Paralegal vs. Lawyer: What You Need to Know
September 30th, 2021 / By Eastern College
Do you have a passion for law and for helping people? There are many great reasons to pursue a career in law and being a lawyer is not your only option for an exciting and interesting career in the field. There are lots of choices and career opportunities working as a paralegal or as a legal assistant. The benefits of being a paralegal include having more control of your work-life balance (in comparison with lawyers), constantly learning something new, several types of law to explore, and good return on investment (cost of a paralegal program vs. salary).
Becoming a paralegal is a great stepping stone to becoming a lawyer (think Rachel Zane from Suits). It is not uncommon for paralegals to also enroll in law school part-time while continuing to work, gain experience, and pay off student debt. Read on to discover more about the two professions: paralegal vs. lawyer.
What is a Paralegal?
The prefix ‘para’ means ‘alongside’, ‘beside’, or ‘side by side’. A paralegal works under the guidance and direction of a lawyer and assists with day-to-day duties and various legal responsibilities.
The definition of a paralegal from the Canadian Association of Legal Assistants (CAP) is as follows: “A “paralegal” is an individual qualified through education, training or work experience, who is employed or whose services have been retained by a legal professional, law firm, governmental agency, private or public corporation or other entity in a capacity or function which involves the performance, under the supervision of a legal professional, of substantive legal work, which may include administrative or managerial duties, requiring sufficient knowledge of legal concepts.”
What are the Job Responsibilities of a Paralegal?
In this occupation, exact duties may vary. Some job titles include ‘Paralegal’, ‘Legal Assistant’, ‘Legal Secretary’, ‘Case Manager’, ‘Compliance Specialist’, and ‘Court Administrative Assistance.’
The duties of a paralegal can further vary depending on the firm and the area of law you are working for such as real estate, personal injury, immigration, intellectual property, bankruptcy, criminal, and family law.
Below are some of the common tasks carried out by a paralegal:
- Interview clients and witnesses
- Conduct legal research
- Draft reports
- Investigate the facts of a case
- Prepare documents for filing with the court and other legal documents such as wills, contracts, and mortgages
- Collect and organize evidence to be used in court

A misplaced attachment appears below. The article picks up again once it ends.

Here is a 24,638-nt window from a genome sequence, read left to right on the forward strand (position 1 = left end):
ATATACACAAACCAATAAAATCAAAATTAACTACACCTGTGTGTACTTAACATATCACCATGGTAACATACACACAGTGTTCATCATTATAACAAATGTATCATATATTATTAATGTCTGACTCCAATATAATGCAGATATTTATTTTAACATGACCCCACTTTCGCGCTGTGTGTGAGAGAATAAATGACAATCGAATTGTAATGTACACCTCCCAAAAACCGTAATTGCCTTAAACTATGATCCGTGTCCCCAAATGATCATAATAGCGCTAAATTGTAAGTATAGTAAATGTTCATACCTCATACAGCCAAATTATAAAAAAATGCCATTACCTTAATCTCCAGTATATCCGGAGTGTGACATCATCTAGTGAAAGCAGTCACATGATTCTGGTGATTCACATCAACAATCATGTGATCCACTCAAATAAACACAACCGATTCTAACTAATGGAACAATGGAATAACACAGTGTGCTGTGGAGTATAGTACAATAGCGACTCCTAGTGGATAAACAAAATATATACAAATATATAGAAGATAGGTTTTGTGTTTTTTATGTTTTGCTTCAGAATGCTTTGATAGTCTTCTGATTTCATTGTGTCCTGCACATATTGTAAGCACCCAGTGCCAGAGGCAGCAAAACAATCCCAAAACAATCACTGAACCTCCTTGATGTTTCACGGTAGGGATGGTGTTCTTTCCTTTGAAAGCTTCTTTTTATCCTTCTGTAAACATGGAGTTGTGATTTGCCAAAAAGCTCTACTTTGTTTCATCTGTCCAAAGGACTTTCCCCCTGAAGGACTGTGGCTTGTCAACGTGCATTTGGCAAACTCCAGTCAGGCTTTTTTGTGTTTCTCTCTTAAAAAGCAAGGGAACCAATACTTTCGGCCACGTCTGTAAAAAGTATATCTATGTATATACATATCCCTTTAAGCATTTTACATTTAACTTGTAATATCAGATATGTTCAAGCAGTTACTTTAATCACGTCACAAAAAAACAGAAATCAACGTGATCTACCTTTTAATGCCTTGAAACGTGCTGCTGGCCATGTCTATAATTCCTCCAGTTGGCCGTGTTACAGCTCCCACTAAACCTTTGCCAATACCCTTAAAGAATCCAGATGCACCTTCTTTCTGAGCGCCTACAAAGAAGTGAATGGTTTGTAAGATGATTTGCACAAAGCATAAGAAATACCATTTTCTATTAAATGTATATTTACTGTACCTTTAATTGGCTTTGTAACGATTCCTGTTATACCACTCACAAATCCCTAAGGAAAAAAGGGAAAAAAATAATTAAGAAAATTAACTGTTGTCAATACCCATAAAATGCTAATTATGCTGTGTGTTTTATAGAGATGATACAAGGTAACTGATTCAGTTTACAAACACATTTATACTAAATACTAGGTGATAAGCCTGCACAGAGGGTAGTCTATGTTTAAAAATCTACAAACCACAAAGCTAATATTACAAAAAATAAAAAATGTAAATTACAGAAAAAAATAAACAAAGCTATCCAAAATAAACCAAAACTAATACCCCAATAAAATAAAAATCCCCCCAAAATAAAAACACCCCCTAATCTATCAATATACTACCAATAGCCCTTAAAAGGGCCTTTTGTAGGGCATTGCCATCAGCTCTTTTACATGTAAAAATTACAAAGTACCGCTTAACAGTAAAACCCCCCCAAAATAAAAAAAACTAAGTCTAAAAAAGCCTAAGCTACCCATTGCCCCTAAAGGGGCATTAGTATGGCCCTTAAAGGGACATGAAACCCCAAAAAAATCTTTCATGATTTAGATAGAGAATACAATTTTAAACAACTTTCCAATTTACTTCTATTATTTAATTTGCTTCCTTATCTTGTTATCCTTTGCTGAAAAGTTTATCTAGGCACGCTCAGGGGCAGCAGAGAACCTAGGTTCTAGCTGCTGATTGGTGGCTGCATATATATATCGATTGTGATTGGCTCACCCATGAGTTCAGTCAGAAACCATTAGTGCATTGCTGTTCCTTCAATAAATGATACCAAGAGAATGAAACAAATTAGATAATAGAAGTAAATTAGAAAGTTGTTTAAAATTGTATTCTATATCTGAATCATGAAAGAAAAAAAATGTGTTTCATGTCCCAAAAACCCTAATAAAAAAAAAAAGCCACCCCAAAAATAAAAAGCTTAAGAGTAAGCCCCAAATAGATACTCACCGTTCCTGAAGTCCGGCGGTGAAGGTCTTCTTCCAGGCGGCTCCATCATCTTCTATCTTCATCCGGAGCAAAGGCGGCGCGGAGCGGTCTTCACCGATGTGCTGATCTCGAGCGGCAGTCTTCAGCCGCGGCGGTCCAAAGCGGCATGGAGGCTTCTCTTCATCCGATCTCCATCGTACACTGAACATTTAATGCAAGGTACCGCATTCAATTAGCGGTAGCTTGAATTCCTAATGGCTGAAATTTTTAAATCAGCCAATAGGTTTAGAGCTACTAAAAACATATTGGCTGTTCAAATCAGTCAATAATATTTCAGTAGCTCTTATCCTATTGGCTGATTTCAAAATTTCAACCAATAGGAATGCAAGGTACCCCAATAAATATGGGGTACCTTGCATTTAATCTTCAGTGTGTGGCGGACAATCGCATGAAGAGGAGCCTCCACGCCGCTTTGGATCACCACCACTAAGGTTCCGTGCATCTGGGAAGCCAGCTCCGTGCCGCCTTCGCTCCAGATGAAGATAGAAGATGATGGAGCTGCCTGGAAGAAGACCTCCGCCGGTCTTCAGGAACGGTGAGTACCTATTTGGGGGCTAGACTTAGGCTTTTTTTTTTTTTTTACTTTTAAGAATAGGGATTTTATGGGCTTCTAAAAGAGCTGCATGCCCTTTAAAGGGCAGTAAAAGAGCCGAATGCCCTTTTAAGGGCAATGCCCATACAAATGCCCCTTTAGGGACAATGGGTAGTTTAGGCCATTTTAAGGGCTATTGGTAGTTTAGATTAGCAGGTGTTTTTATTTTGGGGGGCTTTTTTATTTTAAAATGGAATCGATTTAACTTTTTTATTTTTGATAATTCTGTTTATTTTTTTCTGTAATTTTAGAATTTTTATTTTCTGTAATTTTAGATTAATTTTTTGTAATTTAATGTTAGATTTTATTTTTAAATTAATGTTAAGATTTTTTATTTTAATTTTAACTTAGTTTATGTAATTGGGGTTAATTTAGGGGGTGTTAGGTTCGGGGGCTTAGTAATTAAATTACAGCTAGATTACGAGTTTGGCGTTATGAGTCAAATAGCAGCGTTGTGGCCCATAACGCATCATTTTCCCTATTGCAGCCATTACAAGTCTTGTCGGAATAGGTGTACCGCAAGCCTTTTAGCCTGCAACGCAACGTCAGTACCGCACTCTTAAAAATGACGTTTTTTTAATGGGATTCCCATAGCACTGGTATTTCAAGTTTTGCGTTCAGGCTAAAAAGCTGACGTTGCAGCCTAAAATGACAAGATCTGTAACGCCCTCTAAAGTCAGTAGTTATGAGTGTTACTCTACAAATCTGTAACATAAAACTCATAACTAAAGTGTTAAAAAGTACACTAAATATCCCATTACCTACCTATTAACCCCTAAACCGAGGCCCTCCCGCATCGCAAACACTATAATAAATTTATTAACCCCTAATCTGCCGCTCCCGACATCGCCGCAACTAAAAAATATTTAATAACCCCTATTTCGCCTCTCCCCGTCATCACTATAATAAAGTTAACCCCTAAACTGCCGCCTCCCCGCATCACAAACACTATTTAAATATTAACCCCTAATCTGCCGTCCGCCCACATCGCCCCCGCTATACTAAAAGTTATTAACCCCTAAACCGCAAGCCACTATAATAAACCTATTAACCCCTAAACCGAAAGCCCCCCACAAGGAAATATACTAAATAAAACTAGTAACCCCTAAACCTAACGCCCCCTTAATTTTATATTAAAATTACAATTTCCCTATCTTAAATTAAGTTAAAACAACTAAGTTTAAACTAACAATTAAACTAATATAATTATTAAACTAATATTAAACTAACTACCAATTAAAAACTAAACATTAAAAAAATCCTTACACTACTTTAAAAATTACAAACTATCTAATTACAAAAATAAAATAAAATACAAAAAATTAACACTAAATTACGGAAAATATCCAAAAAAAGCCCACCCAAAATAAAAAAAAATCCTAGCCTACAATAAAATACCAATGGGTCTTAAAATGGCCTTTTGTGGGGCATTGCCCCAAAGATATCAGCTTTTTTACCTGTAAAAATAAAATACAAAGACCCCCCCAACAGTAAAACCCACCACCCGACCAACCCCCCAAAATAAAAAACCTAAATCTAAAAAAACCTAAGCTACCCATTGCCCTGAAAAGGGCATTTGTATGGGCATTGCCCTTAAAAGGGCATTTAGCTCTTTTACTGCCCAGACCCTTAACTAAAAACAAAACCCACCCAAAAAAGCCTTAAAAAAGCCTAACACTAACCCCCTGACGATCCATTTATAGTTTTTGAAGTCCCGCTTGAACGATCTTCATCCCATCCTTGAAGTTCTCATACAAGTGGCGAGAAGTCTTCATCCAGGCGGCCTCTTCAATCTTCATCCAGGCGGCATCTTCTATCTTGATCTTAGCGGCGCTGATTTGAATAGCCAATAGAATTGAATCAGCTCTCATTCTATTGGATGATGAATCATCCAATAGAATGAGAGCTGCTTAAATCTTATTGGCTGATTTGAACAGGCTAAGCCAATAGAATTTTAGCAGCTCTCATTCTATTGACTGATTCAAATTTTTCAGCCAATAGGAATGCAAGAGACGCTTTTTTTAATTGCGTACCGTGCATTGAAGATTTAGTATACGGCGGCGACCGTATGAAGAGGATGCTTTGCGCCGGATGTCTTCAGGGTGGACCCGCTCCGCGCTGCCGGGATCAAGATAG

- File and organize important paperwork
In addition to these tasks, a paralegal often attends depositions, trials, and real estate closings in attendance with a lawyer. To become a great paralegal you need to be organized, detail-oriented, have good communication skills, and excellent research and writing skills.
To maintain high ethical standards, the Paralegal Rules of Conduct states that a paralegal must disclose that he or she is a paralegal with a client, lawyer, and to a court. Similar to attorneys, they also must maintain professional integrity, honesty, and client confidentiality in all areas of legal work including government agency, corporate, civil, and criminal.
Top Tip: In the job search process make sure to review the job responsibilities carefully and ask during an interview what your role would be if you were hired.
Can Paralegals Practice Law?
To become a lawyer, you must take the Law School Admission Test (LSAT), go to law school, and pass the provincial bar examination. Only licensed lawyers can give legal advice, sign legal documents, represent parties in court, and address the judge, jury, or witnesses.
A paralegal, however, does not have to go to law school but depending on the province, the employment requirements may vary. In New Brunswick, no license is required in order for paralegals to work legally. However, in Ontario, you must be licensed by the Law Society of Ontario to work as a paralegal.
Paralegals often do a lot of the legal legwork and preparation for a case — they assist lawyers and can accompany them in court. It is not uncommon to have an overlap in the work of a lawyer and a paralegal.
Top Tip: Employment requirements for a paralegal vary from province to province. Check to see if your college is aligned with government regulations.
How Much Do Paralegals Make?
Lawyers get paid more than paralegals, but they also have to invest more time in school and take on higher education costs.
A Paralegal’s salary can vary by area of practice, location, and where they choose to work. Canadian paralegals usually earn anywhere between $17.50 to $47.69 per hour. According to Job Bank Canada, the highest average median wages are earned in Calgary, Alberta at $35.71 per hour. The median wages in New Brunswick and Nova Scotia are $21.98 per hour.
Top Tip: While education and experience are both important — experience is key! Make sure the paralegal program you enroll in offers field experience.
How to Become a Paralegal
Paralegals play an important role in the success of an organization. Now that you’re aware of the job role, career paths, and compensation, you are probably wondering, “How can I become a paralegal?” A great first step is to acquire a paralegal qualification. This will provide you with the skills and confidence needed to succeed in the field and can be completed in as few as 18 months. This will also help you gain a well-rounded understanding of Canada’s legal system so you can choose a law specialty that best fits your personality and career goals.
Ready to start your journey? Learn more about our Paralegal Program in New Brunswick and Nova Scotia.